As Austin Symphony reveals its new season, Music Director Peter Bay talks about a decisive change in direction.

Peter Bay reveals decisive new season for Austin Symphony

“We are just going to play the pieces we ought to play,” Bay said over soup at Zax restaurant. “We got pigeon-holed into season-long themes. Now we will tie each individual concert together by a theme with variations.”

At times in past, Symphony seasons have seemed a bit tentative while trying to please key backers. Not this time out. Among the themed concerts in 2018-2019 season is an evening devoted to rarely performed works by women composers.

“They all would have had great careers,” Bay says of Clara Schumann, Lili Boulanger and Fanny Mendelsson,” if being a composer was considered a career for women back then.”

Also on that program is a piece by Pulitzer Prize winner Jennifer Higdon.

The Symphony will salute the 100th birthday of Leonard Bernstein, perhaps America’s greatest composer, with music from three of his Broadway shows as well as Divertimento for Orchestra.

It will also bring back nonagenarian pianist Leon Fleisher, who for a time lost the use of his right hand, and served as a mentor for Bay as a conductor.

“I owe him a lot,” Bays says. “He helped get my career started.”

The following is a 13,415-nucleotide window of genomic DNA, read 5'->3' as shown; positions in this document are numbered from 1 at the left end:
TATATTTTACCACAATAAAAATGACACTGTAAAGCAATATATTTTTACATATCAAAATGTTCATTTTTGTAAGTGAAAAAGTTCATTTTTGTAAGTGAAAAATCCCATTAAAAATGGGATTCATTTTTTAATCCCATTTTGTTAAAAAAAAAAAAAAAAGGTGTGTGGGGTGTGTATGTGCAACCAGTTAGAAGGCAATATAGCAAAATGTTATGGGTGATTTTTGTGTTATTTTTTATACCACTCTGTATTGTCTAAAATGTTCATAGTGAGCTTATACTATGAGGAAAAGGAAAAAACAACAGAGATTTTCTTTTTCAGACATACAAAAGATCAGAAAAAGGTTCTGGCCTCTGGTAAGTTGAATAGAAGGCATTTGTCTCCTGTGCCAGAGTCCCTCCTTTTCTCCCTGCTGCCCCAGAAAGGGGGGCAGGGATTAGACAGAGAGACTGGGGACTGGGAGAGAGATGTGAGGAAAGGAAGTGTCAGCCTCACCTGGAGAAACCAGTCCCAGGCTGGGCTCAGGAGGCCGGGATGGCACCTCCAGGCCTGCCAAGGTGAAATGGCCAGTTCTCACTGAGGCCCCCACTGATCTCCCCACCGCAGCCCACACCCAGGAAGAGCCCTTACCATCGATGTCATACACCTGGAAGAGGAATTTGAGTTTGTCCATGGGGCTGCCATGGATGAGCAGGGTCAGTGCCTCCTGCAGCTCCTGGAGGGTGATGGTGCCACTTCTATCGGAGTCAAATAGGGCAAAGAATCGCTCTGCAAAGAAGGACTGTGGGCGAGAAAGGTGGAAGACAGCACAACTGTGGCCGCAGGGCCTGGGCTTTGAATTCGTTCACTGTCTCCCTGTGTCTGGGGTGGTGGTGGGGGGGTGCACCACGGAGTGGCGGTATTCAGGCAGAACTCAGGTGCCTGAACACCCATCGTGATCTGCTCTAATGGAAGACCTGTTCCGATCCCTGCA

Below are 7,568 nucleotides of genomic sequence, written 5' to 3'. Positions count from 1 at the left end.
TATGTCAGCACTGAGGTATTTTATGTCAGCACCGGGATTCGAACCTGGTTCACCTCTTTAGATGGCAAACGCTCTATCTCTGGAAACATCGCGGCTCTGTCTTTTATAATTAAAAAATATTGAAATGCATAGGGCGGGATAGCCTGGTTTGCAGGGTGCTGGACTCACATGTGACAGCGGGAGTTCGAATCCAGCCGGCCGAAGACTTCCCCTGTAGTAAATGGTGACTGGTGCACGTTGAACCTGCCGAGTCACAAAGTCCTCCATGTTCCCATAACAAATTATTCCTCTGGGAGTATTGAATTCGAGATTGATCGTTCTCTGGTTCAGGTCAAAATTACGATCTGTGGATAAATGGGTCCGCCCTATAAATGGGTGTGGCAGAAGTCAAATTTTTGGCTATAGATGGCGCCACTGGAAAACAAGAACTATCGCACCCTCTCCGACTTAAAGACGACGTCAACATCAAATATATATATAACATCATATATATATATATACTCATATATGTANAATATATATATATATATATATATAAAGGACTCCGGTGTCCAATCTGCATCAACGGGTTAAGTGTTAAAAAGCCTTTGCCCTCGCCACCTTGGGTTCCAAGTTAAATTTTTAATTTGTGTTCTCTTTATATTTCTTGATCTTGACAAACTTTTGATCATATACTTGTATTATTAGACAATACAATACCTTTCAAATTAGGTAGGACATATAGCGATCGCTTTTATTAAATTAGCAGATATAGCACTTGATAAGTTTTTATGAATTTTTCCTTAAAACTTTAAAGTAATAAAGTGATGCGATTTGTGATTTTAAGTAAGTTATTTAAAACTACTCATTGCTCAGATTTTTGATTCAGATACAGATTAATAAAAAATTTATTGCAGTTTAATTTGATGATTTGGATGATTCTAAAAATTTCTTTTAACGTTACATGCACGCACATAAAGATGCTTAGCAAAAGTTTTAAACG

The 2017 Texas Young Composers winner by Paul Novak, “On Buoyancy,” will advance to the Masterworks series.

“This is a first,” Bay says. “It deserved to be on the subscription program.”

Given all the tragedies in the news, the Symphony will return to another somber Requiem, this one by Johannes Brahms. Also, protean Robert Faires will reprise part of his one-actor “Henry V” for a Shakespearean program.

A dozen or so of the Masterworks selections are new to the Symphony, which has been keeping records since 1911, although spottily during a couple of decades.

ALSO READ: Archive of programs shine light on Symphony — and city’s — history.

The Austin Symphony’s 2018-2019 season contains some surprises.

And now for the complete 2018-2019 season:

MASTERWORKS I: SEPTEMBER 14/15, 2018

“The Mighty Russians Part III” Season Opener

Lise de la Salle, piano

Glazunov: Carnaval Overture, op. 45

Rachmaninoff: Piano Concerto No. 1in F-sharp minor, Op. 1

Tchaikovsky: Manfred Symphony, Op. 58

MASTERWORKS II: OCTOBER 19/20, 2018

“Happy Birthday, Lenny!”

Bernstein/Harmon: Suite from Candide

Bernstein: Divertimento for Orchestra

Bernstein: Selections from On the Town

Bernstein: Symphonic Dances from West Side Story

MASTERWORKS III: NOVEMBER 30/DECEMBER 1, 2018

“Tale of Two Titans”

Orli Shaham, piano

Paul Novak: On Buoyancy (2017 Texas Young Composers winner)

Schumann: Symphony No. 4 in D minor, Op. 120

Brahms: Piano Concerto No. 2 in B-flat Major, Op. 83

MASTERWORKS IV: JANUARY 11/12, 2019

“Variation Voyage”

Leon Fleisher, piano

Ives/Schuman: Variations on “America”

Dvořák: Symphonic Variations on the Theme “I am a fiddler” for orchestra, Op. 78

Franck: Symphonic Variations, FWV 46